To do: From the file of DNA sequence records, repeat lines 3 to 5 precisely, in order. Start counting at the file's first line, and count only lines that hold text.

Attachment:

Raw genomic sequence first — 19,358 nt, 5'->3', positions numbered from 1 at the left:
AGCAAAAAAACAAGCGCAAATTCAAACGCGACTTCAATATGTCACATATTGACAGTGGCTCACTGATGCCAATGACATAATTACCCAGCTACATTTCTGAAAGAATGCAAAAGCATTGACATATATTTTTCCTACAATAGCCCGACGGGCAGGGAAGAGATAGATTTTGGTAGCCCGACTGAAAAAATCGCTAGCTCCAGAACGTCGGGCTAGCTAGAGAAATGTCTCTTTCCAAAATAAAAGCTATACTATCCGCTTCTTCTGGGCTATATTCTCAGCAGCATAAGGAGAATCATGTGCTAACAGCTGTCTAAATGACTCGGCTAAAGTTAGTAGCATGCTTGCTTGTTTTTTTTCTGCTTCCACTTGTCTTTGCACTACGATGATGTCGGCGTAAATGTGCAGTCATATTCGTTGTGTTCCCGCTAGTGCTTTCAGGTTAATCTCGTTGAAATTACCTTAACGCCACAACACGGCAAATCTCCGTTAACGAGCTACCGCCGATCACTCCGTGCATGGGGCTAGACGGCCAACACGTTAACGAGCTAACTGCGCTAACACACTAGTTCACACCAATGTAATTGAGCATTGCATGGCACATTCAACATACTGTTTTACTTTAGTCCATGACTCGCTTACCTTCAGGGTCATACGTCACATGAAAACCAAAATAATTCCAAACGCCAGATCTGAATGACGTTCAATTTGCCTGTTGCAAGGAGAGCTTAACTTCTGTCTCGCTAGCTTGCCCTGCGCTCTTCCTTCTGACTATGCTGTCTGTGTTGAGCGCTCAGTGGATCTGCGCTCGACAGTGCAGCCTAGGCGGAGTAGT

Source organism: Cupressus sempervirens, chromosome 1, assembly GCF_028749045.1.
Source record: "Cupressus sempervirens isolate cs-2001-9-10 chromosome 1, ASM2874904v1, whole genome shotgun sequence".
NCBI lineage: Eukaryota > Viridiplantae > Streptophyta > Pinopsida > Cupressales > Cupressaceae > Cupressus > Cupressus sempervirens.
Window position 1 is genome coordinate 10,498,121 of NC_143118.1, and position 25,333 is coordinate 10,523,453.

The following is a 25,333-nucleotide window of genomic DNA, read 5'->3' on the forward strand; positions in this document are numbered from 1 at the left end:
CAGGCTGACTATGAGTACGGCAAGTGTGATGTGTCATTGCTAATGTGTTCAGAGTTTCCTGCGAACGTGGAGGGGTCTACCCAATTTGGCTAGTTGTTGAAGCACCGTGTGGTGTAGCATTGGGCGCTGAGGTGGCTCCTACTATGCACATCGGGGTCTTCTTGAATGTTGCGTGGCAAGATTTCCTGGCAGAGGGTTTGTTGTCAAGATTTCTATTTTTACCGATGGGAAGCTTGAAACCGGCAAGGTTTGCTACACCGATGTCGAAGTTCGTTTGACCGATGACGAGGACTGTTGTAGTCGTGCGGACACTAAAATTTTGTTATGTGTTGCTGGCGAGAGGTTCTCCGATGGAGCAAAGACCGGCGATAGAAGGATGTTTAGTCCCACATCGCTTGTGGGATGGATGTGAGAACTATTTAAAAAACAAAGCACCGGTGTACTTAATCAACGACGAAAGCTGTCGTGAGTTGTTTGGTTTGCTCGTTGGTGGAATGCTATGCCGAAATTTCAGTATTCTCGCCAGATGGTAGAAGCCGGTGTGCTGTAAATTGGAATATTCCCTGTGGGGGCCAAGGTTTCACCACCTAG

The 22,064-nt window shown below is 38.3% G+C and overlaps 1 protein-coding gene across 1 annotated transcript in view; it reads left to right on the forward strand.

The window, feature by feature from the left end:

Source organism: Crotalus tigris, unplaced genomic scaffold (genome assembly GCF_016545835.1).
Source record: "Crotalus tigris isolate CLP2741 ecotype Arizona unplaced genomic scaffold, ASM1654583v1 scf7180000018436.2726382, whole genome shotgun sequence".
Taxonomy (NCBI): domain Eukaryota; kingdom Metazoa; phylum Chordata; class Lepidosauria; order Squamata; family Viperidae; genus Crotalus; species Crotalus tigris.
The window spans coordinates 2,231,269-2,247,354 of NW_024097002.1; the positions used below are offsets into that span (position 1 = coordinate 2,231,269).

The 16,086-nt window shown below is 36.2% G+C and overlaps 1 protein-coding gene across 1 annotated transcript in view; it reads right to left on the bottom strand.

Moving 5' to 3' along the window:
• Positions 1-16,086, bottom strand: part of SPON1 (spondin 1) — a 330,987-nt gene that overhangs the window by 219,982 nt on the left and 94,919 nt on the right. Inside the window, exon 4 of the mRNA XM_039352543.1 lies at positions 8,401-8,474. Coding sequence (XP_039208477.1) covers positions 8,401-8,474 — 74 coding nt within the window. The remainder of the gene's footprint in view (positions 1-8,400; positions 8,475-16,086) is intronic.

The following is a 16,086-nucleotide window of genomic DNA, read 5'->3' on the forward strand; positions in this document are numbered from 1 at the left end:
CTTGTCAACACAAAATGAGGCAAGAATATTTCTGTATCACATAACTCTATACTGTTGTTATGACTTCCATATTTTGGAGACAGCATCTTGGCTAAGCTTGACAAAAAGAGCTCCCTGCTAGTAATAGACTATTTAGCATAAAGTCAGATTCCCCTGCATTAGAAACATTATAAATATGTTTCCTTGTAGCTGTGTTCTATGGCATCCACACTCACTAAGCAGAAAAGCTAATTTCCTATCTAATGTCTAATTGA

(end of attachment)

Source organism: Cupressus sempervirens, chromosome 1, assembly GCF_028749045.1.
Source record: "Cupressus sempervirens isolate cs-2001-9-10 chromosome 1, ASM2874904v1, whole genome shotgun sequence".
NCBI lineage: Eukaryota > Viridiplantae > Streptophyta > Pinopsida > Cupressales > Cupressaceae > Cupressus > Cupressus sempervirens.